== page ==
Analysis: Repeatedly burned, short sellers avoid momentum stocks
By Ryan Vlastelica
NEW YORK (Reuters) - Even as some of Wall Street's biggest trading favorites - considered by many to be massively overvalued - report earnings this week, short sellers are staying away.
Shorts have become gun-shy as the market has continued to rally, making bets against high-flying stocks like Netflix or Tesla very expensive ones. Steep losses have been amplified by "short squeezes," where shorts are forced to cover their bets to prevent further losses.
The current caution underscores how difficult it has been to score with negative bets in an environment fueled by Federal Reserve stimulus. Even companies that have seen meteoric rises, giving them stretched valuations, have been essentially immune to the downside.
That's resulted in a lousy year for hedge funds with a short bias strategy - those that take a net short position in the market. Through September those funds were down more than 13 percent for the year, according to Hedge Fund Research.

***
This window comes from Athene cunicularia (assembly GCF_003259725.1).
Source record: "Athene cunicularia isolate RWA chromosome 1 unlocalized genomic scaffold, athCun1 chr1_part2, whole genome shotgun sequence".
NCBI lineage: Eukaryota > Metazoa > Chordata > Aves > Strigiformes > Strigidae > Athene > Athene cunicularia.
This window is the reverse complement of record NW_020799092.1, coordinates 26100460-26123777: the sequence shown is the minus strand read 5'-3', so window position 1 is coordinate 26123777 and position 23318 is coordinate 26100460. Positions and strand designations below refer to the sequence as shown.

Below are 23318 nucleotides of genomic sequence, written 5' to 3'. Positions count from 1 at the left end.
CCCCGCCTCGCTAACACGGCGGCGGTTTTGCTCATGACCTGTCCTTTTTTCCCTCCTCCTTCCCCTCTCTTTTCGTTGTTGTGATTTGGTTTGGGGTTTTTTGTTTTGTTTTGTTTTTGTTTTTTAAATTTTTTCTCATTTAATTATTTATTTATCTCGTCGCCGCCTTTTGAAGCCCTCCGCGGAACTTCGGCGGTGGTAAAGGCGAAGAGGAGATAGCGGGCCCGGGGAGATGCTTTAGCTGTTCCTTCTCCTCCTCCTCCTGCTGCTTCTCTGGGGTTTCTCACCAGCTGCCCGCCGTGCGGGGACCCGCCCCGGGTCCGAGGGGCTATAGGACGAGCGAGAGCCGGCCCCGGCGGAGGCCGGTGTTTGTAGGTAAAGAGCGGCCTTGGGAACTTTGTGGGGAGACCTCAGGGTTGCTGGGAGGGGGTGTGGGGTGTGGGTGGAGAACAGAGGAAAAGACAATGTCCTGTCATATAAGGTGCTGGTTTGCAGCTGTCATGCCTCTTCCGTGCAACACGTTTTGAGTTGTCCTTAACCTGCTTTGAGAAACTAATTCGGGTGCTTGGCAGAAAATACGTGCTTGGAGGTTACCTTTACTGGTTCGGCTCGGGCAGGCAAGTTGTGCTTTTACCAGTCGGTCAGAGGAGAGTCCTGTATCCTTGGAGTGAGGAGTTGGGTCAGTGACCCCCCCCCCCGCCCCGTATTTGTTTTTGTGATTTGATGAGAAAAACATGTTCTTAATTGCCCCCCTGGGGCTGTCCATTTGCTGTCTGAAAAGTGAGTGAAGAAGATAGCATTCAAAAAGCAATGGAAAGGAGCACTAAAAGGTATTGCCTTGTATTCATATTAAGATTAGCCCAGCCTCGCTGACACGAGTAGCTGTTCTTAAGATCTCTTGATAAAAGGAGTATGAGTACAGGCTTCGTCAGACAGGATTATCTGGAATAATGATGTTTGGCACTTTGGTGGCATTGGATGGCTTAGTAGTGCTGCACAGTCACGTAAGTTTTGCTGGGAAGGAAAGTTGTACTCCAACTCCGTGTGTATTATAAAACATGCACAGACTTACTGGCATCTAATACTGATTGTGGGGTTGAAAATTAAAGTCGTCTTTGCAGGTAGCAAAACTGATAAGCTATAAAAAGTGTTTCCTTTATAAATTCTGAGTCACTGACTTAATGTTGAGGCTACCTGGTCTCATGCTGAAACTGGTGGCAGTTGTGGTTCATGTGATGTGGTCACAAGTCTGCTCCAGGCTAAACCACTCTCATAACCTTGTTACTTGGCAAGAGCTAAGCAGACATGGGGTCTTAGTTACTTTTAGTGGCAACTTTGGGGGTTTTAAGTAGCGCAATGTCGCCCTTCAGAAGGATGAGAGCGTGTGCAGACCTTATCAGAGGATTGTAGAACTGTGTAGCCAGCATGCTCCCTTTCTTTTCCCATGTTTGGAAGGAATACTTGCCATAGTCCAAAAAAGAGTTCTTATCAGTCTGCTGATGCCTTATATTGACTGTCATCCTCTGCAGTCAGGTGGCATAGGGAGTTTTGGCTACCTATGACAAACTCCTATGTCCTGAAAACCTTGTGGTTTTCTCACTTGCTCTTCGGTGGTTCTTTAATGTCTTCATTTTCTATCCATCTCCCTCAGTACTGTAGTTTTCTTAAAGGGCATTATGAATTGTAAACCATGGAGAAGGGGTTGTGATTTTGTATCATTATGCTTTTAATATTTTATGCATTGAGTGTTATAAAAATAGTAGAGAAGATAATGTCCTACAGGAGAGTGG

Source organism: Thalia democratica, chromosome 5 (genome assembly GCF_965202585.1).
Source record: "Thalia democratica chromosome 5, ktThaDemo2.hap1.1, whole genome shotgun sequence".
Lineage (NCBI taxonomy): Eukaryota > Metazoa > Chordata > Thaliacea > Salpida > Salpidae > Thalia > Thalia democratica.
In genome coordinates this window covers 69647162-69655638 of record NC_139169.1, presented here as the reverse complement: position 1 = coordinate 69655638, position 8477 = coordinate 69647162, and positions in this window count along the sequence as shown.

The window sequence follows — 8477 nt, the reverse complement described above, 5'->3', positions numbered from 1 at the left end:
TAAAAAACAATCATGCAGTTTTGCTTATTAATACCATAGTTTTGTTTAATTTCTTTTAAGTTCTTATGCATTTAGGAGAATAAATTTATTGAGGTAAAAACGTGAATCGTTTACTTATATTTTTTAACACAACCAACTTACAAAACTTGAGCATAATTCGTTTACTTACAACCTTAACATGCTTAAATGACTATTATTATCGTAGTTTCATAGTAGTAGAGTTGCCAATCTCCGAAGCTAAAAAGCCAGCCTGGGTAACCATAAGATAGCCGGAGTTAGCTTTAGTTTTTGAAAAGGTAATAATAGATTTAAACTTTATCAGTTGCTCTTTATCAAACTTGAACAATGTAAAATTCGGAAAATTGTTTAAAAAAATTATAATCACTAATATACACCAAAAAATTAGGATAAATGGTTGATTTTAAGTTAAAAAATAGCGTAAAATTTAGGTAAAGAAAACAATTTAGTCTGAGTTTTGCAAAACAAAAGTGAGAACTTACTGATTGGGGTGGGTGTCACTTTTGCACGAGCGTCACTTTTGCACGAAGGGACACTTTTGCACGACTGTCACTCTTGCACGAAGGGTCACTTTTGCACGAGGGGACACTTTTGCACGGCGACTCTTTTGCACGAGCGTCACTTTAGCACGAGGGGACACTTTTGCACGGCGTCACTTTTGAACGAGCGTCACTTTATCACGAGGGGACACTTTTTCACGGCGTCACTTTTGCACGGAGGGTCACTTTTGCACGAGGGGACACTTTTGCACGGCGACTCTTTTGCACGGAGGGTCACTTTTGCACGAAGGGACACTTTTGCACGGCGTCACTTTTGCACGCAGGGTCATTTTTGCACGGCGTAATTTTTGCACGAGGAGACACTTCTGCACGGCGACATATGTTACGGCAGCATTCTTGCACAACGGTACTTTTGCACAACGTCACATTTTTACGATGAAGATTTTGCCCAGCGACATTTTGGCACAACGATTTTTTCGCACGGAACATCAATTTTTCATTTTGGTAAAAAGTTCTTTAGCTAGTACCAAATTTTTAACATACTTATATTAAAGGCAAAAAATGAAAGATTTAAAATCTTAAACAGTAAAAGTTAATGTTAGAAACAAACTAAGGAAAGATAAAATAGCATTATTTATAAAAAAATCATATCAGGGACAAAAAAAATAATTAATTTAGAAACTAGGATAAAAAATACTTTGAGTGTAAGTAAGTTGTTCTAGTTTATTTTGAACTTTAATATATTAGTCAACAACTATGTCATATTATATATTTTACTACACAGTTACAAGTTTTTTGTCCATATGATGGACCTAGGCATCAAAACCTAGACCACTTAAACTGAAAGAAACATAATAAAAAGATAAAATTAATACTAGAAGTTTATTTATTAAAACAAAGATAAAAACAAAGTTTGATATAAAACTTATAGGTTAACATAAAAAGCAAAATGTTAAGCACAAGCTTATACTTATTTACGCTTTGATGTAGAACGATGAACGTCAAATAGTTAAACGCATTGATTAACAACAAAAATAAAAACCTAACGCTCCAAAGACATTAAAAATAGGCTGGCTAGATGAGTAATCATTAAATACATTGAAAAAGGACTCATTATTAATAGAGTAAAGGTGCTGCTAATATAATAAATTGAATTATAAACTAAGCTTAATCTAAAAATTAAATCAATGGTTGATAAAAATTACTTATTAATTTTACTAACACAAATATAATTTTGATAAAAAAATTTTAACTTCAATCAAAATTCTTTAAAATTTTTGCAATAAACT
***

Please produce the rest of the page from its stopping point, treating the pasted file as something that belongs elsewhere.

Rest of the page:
"The people who have tried to short have been annihilated up to this point. I'm sure some is still going on, but they're being very cautious. Even gambling that there will be corrections after earnings has become risky," said Angel Mata, managing director of listed equity trading at Stifel Nicolaus Capital Markets in Baltimore.
One of the market's biggest momentum names is Netflix Inc (NFLX.O: Quote), up 260 percent this year. By many metrics it is overpriced, with a price-to-earnings ratio of 105.48 that far eclipses the 16.25 ratio of its peers.
It is the third-most-overvalued stock in the S&P, according to StarMine's intrinsic value, a calculation of where a stock should trade based on its most likely growth trajectory over the next decade or more. StarMine puts Netflix's value at $50.04 a share; it currently trades at $333 a share. Continued...